Gorillas live in families usually consisting of one silverback male and many adult females and their offspring. They communicate by vocalising, making up to 25 different sounds. Their family bonds are strong, and they can make and use tools.
They construct nests on the ground or in the trees made up of branches and leaves which they use both during the day and at night. A gorilla family divides its day between periods of rest and travelling or feeding: their home range is three to 15 km² but they often travel only as far as 500 metres on a given day. Good news for gorilla trekkers!
You can track gorillas year round, although the height of the rainy seasons can make the conditions heavy going. The best times are in the drier months from about June to mid-September or December to February.
You don’t have to be especially fit although you should be able to manage a good walk up and down rough-and-ready paths. Because these are wild animals, their movements are unpredictable: while you may encounter your group after a short stroll, you could be looking at a steep hike of a few hours if the gorilla have retreated up the mountain slopes.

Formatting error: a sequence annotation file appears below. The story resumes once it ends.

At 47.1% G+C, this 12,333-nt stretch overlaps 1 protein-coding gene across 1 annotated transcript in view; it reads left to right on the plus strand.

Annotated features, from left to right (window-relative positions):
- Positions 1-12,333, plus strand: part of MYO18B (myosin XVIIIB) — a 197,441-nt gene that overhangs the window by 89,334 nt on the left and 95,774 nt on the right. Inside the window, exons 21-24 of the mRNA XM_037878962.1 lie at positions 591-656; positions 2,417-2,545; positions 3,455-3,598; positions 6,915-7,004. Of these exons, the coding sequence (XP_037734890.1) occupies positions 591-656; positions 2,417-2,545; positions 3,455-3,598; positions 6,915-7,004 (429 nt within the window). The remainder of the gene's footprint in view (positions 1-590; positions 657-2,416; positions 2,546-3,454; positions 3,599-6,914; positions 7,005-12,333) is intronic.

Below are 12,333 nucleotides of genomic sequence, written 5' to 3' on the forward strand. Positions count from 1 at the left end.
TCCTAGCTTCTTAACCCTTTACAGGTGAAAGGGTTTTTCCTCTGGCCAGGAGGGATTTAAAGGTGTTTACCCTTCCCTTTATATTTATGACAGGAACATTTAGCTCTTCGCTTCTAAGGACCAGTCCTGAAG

Because gorilla are so closely related to humans they are very vulnerable to human infections and diseases, and the common cold that is so uncomfortable for us is potentially deadly for the mountain gorilla. For this reason, if you have any kind of cold or infection you will not be permitted to go gorilla trekking.
You will be required to keep a distance of at least 7 metres from each gorilla – sometimes tricky when these curious and intelligent creatures come up close to investigate you!
Your guide will give you the full low-down on how to behave when you are with your gorilla group. Rules include keeping your movements slow and steady, and your voice down.